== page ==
I.F.T. tackles traceability

by Erica Shaffer
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CHICAGO -- A study conducted by the Institute of Food Technologists uncovered common problems among the food industry's varied systems used for product tracing. Under contract with the Food and Drug Administration, the I.F.T. convened a panel to examine traceability systems in the food and some non-food industries, said Jennifer McEntire, research scientist and manager of science and technology projects for the I.F.T. Fifty-eight food companies participated in the study. The I.F.T. also was tasked with taking a global view of traceability by examining companies, policies and product tracing systems abroad, she said.

The researchers found that traceability systems within the food industry varied in sophistication — from paper records kept manually to electronic systems. In general, larger companies had the most sophisticated systems compared to their smaller counterparts. But all segments of the food industry used paper documents as part of their product tracing recordkeeping, the study said.

“Paper records are definitely out there, whether that’s paper that’s shared between trading partners or just within a firm,” Ms. McEntire said.

But the I.F.T. study found variations among traceability systems were complicating product tracing. The report cited a lack of consistency in the types of data collected, how the data was captured and data sharing within a facility and among trading partners as the most common obstacles to effective product tracing.

“We heard from the supplier end that they would supply whatever information their customers wanted in whatever format their customers wanted,” Ms. McEntire said. “This meant that for the same product they would be providing and maintaining different types of information because there is currently not an agreed upon standard.”

The I.F.T. also found a great disparity in the information being shared among trading partners. The report said lot numbers, which are critical to product traceability, were seldom recorded or shared. Other elements essential to product tracing could be found on invoices, bills of lading or purchase orders, but lot numbers were generally not included on the forms. Ms. McEntire said the I.F.T. also found the food industry lacked common definitions for key terms.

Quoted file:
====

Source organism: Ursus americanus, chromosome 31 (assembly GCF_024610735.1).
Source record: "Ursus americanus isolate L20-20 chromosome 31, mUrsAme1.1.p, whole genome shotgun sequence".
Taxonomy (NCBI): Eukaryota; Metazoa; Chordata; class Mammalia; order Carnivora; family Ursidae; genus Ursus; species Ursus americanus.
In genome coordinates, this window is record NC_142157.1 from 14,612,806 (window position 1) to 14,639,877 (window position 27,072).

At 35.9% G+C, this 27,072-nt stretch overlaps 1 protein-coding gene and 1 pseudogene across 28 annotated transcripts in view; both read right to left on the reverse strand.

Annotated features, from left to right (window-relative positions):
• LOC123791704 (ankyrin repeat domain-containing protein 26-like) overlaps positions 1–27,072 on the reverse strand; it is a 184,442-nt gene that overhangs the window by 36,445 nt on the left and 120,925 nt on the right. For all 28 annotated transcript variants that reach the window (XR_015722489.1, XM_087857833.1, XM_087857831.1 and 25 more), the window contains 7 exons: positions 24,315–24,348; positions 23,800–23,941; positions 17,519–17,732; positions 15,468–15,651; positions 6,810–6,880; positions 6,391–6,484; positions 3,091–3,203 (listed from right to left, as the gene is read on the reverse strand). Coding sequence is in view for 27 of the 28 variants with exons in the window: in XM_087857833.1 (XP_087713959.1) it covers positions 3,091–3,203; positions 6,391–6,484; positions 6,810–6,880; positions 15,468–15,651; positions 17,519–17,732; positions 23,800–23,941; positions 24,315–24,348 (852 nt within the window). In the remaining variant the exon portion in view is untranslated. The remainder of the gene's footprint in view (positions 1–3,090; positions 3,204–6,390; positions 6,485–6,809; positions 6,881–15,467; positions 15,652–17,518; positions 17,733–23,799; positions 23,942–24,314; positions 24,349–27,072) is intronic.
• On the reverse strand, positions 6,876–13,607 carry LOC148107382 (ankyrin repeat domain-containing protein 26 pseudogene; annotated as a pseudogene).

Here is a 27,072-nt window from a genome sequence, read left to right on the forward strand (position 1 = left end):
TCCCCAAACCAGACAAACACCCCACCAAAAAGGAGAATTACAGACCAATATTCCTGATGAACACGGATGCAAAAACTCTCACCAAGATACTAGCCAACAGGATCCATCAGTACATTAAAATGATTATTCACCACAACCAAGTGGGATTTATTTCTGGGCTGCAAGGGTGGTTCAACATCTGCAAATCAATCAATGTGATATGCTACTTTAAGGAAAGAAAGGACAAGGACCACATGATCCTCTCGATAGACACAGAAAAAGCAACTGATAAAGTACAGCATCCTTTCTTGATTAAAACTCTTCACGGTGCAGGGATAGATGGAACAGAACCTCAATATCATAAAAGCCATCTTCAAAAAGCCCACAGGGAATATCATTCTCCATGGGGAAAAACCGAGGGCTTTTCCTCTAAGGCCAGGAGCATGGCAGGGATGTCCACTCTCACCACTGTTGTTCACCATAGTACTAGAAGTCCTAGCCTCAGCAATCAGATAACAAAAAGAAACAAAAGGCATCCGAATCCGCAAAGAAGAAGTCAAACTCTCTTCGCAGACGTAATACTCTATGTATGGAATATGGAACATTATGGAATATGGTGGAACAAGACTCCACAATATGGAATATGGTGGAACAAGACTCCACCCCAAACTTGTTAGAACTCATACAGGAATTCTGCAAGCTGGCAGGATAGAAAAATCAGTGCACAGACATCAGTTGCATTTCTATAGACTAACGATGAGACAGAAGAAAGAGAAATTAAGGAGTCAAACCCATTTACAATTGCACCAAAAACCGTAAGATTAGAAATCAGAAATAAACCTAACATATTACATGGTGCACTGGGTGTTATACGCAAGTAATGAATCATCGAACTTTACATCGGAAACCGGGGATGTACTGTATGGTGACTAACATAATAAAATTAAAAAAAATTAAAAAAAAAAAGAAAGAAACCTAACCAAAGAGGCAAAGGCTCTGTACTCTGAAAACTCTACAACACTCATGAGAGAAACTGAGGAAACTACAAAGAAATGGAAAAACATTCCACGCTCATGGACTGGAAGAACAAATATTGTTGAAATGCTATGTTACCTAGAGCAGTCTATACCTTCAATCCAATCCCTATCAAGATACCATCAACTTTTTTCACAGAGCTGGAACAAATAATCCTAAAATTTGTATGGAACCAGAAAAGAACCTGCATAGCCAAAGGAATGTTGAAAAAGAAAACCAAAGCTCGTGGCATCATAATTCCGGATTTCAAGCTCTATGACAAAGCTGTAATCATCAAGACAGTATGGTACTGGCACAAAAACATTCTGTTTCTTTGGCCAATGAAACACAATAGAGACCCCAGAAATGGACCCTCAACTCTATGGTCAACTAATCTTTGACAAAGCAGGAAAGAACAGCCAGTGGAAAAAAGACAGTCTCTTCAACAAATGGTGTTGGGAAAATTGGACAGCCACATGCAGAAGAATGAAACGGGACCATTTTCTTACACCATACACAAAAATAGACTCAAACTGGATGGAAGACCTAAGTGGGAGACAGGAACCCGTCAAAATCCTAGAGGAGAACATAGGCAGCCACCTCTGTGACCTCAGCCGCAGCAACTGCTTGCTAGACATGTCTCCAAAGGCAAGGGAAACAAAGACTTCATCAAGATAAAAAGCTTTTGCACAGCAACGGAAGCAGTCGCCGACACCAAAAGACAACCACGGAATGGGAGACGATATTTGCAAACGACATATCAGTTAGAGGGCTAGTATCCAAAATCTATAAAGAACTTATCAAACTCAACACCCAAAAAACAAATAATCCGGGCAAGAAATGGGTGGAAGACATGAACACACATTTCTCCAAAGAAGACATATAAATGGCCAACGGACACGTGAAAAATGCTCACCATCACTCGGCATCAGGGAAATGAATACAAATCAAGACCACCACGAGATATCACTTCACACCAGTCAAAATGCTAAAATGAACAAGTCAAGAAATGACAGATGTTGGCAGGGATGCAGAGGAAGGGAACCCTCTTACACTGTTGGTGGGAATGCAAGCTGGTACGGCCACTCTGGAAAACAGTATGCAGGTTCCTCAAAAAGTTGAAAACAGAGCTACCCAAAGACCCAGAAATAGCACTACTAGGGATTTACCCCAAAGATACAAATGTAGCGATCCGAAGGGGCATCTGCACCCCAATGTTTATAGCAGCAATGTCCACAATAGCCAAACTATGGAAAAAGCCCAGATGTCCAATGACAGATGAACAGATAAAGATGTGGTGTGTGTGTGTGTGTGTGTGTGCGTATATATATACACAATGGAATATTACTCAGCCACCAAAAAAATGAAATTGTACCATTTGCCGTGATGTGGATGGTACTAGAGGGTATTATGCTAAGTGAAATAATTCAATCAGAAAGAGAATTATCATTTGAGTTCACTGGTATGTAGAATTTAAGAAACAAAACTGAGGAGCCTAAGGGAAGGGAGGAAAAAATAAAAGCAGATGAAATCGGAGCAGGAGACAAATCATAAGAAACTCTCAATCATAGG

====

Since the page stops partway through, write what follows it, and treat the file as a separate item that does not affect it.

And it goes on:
“The best example of this is the term ‘lot,’ which often was used to describe product received in a day, in a shipment, on a pallet, even if there were many manufacturing lots in that newly acquired lot,” she said. “Internal traceability is impossible in this case.”

Despite the confusion most of the study participants said they felt change was coming to product tracing, and they wanted to be proactive about dealing with it.

“Some wanted to lead the way and try to develop a solution that would work for their industry instead of having a solution imposed upon them,” Ms. McEntire said. “Others were very scared to invest in the change if they didn't know what was going to be required in the future — they didn't want to change and then change again when the target moved.”

As the I.F.T. looked at providing guidelines to establish a comprehensive product tracing system, Ms. McEntire said the group felt strongly the system should be as simple as possible, user friendly, and, to the extent possible, use existing industry systems.

To address the issues raised by the study, the I.F.T. recommended:

1. Standardized expressions of key data should be agreed upon;
2. Education on Critical Tracking Events (C.T.E.) and key data elements should be agreed upon; and
3. Evidence of appropriate implementation should be part of standard audits.

The I.F.T. also recommended each supply chain member must:
 Identify the C.T.E. in order to trace product;
 Record standardized key data elements for each C.T.E. that link incoming with outgoing product, whether products is transformed (internal tracing) or changes location (external tracing); and
 Provide F.D.A. with relevant key data elements for each C.T.E., in an electronic format within 24 hours of any request.

The institute will present its findings at a public meeting with F.D.A. and the Food Safety Inspection Service. The meeting is scheduled for December. Click here to see the full report. FSM

Erica Shaffer
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